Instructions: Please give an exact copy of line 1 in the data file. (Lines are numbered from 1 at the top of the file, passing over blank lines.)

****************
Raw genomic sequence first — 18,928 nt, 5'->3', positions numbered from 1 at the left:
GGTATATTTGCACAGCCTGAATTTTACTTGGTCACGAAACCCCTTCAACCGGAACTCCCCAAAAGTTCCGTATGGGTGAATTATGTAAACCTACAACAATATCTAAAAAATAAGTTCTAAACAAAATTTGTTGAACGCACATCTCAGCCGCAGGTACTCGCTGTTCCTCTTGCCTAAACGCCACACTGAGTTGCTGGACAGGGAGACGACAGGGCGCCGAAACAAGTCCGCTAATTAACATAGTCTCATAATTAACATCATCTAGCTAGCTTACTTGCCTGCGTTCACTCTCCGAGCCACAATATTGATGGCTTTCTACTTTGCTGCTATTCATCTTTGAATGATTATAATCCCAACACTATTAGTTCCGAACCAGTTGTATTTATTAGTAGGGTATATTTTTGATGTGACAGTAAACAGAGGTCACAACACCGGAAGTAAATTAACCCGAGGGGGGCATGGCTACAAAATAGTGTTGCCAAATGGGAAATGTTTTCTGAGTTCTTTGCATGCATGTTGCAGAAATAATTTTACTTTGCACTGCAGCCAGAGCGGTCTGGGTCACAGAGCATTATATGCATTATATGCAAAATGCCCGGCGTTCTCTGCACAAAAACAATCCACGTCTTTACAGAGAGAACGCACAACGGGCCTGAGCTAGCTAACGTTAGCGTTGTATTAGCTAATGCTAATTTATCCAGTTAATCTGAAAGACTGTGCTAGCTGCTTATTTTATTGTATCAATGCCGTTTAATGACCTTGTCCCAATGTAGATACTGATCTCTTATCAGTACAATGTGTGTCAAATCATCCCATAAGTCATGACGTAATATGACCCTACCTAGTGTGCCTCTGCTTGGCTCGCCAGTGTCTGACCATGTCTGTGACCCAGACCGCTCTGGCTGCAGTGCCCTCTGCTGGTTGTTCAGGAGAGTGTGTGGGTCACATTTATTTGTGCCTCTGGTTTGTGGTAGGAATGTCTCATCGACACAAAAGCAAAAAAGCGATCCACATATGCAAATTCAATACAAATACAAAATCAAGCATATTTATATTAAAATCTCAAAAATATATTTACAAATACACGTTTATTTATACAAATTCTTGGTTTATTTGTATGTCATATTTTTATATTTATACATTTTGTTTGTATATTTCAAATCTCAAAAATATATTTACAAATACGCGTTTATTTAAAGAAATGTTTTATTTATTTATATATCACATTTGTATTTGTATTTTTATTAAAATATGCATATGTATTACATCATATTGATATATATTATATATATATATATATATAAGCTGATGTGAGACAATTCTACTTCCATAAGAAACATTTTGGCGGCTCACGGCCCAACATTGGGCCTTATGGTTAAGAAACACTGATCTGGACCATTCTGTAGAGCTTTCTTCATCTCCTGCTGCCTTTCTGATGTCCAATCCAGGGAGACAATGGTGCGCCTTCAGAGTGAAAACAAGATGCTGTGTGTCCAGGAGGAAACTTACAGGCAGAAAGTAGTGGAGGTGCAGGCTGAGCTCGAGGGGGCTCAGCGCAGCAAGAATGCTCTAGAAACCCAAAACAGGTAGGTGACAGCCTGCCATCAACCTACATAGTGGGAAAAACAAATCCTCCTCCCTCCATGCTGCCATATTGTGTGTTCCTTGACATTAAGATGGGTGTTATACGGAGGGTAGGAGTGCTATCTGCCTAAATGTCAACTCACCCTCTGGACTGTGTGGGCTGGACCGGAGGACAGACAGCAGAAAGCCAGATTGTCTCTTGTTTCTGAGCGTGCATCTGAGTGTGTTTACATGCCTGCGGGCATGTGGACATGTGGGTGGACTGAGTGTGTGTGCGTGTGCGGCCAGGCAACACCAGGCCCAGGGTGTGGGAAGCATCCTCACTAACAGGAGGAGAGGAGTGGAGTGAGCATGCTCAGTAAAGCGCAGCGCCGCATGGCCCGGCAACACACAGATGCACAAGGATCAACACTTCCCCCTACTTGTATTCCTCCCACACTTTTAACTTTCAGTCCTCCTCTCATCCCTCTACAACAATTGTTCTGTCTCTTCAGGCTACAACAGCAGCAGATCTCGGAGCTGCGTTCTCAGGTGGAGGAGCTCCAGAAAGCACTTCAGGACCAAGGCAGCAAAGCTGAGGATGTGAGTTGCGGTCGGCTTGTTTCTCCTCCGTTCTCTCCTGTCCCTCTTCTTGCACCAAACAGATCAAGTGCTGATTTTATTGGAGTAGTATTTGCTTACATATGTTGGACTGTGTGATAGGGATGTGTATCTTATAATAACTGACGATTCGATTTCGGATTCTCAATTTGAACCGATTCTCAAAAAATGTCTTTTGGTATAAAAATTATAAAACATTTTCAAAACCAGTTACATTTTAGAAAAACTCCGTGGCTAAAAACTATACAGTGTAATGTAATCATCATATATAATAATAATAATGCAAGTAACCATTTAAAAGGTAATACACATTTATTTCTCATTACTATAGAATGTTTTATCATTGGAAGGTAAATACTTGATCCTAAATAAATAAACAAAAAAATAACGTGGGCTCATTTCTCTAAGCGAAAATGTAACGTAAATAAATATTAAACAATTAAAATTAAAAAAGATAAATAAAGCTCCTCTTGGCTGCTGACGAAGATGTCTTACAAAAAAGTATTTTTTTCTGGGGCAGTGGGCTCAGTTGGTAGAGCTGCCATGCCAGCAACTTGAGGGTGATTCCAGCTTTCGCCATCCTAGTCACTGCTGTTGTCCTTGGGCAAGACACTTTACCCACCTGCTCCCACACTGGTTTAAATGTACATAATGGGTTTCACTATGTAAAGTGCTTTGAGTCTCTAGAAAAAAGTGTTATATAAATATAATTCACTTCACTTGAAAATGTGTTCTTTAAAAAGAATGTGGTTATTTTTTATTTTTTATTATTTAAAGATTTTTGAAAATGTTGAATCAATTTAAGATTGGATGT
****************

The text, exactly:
Raw genomic sequence first — 18,928 nt, 5'->3', positions numbered from 1 at the left: